Chip Scoggins
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The Twins claimed first prize in terrible timing this week by announcing, in the midst of a breathtaking collapse, plans to unveil new uniforms and a new scoreboard next season in a rebranding makeover.

Is it too much to ask for some rebranding of the actual baseball product too? Save the cosmetic changes, fix the pitching.

In 2016, I called Twins owner Jim Pohlad to ask about a disastrous first month of the season and he offered an unforgettable assessment: Total System Failure.

The 2022 season doesn't fit that exact description. It's more of a Total System Frustration.

Twins followers are frustrated with the front office. Frustrated with the manager. Frustrated with ownership. Frustrated with the entire operation.

If the team's brass need evidence of the anger, a quick search of social media should do the trick. Or they can look at attendance numbers.

The team is on pace for its lowest average attendance in a non-pandemic-affected season since 2001, which is especially telling considering the Twins were in first place in the division for 108 days.

Team executives can rationalize that any way they desire, but a disconnect exists that won't be solved by simply giving an exaggerated sigh and lamenting how injuries ruined the season.

Yes, an inordinate number of injuries impeded their quest to win the most winnable division in MLB. The Twins have placed 32 players on the injured list, tops among American League teams.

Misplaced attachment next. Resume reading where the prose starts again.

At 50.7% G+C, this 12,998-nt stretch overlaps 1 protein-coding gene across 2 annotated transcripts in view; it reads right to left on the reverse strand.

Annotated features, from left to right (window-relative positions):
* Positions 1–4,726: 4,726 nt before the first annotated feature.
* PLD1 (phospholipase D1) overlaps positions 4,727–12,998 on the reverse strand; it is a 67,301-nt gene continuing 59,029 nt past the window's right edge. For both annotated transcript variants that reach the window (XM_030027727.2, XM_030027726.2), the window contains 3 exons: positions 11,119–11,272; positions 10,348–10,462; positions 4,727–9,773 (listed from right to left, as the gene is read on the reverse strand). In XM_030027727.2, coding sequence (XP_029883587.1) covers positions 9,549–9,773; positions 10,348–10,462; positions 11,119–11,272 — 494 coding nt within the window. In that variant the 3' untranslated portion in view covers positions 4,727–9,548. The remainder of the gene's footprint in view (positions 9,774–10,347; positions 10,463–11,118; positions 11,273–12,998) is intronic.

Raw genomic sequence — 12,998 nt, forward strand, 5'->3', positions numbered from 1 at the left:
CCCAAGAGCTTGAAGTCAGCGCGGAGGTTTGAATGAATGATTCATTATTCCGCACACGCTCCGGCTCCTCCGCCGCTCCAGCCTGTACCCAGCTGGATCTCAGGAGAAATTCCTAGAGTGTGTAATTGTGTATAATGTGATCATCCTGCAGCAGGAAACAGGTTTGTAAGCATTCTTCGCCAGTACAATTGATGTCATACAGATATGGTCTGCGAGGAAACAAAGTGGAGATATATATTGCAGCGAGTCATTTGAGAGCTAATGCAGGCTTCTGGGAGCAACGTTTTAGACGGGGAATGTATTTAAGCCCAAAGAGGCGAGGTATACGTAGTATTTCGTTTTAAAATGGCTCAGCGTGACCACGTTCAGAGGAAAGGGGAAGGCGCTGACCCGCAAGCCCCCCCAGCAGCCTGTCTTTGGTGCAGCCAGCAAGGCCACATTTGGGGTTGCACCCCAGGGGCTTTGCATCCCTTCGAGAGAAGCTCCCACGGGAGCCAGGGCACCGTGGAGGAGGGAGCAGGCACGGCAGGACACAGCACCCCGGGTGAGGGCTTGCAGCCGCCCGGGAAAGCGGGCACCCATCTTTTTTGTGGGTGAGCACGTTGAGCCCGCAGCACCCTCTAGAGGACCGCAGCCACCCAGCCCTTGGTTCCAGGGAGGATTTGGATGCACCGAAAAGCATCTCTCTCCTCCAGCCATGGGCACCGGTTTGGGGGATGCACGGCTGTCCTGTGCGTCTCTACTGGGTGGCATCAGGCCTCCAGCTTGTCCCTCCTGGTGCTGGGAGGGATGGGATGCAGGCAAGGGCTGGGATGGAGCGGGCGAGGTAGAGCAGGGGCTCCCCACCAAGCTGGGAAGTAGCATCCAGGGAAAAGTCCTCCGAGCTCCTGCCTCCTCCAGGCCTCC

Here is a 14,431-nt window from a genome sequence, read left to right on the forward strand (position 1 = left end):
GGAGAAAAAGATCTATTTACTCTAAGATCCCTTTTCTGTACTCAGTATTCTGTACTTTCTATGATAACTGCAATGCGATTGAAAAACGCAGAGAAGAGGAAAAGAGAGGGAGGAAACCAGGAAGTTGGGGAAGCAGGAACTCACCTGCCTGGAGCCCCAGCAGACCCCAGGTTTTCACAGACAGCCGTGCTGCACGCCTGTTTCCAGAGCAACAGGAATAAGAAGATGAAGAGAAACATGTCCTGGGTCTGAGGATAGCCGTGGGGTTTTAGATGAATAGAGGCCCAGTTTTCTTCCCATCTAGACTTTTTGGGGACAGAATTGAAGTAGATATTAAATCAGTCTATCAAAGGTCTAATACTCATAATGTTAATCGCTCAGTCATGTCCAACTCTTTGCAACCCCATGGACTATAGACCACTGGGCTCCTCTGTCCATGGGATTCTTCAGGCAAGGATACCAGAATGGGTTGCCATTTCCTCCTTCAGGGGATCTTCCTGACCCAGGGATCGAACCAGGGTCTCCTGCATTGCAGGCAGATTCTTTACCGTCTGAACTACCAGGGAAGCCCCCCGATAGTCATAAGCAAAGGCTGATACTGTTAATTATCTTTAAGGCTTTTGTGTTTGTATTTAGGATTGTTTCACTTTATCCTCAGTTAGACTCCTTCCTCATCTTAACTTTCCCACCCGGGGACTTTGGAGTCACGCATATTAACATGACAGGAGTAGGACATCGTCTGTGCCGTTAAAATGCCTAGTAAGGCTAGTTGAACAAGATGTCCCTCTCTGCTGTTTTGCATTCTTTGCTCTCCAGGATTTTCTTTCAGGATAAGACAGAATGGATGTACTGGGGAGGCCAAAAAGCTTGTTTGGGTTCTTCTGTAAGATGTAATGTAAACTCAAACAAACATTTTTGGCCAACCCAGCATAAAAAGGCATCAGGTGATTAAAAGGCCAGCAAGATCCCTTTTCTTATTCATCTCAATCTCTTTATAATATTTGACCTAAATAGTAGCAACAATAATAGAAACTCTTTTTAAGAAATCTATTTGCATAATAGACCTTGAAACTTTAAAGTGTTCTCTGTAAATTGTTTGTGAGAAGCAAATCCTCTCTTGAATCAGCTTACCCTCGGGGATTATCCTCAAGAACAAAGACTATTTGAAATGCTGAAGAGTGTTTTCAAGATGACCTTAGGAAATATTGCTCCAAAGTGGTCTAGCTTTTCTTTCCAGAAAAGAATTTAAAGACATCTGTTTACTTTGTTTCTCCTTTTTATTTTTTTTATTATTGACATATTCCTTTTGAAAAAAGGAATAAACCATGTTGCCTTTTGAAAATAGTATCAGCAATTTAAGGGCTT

No one denies that injuries severely impacted the pennant race. But it's too convenient and lacks accountability to blame injuries as the sole culprit for missing the postseason. Any attempt to use absences to deflect attention from organizational missteps would be an exercise in scapegoating.

In performing the season autopsy, Derek Falvey's front office needs to conduct an honest evaluation of every facet of the operation and understand that a cockamamie pitching plan contributed greatly to the demise.

The front office put together a mediocre rotation and adhered to a quick-hook philosophy that limits starter innings, which shifted extra burden to a bullpen that was untrustworthy. How does that make sense? That approach was doomed to fail.

Falvey continues to supplement the rotation with retreads whose best days are long gone, presumably under the belief that their pitching system will coax a career rebirth. That frugality is not a sign of being serious about building a top-flight staff and legitimate contender.

The quick-hook template for starters is not sustainable because it puts too much strain on the bullpen, even if they had a deep, elite bullpen.

The reluctance to let starters face the order for a third time becomes particularly maddening on nights when the starter looks strong and willing to keep battling. It's as if decisions are made on autopilot, oblivious to gut feeling or flow of the game.

Rocco Baldelli serves as the public's punching bag because he's the one making pitching changes, but this starts above him as an organizational philosophy that needs to change. If they don't trust starters to pitch more than four or five innings, then spend more money to find pitching that they do trust.

Ownership also should demand a deep-dive examination of the medical department to determine if the volume of injuries was merely unfortunate luck or whether underlying issues exist.

It's just odd — and perhaps only ironic — that a team so devoted to sports science and giving regular days off for rest and recovery would encounter this amount of injury.

The front office forfeits some sympathy votes by adding pitchers with known injury history and then watching that pitcher suffer another injury. This has happened multiple times now. Falvey said those decisions involve assessing risk, but a pattern of getting burned should compel them to re-evaluate their thought process.

"I need to go assess what we're doing organizationally," Falvey said last week. "We'll try to figure out what the right paths are forward."

More of the same is not the answer. They can blame injuries for the season unraveling, but the problems go deeper than that.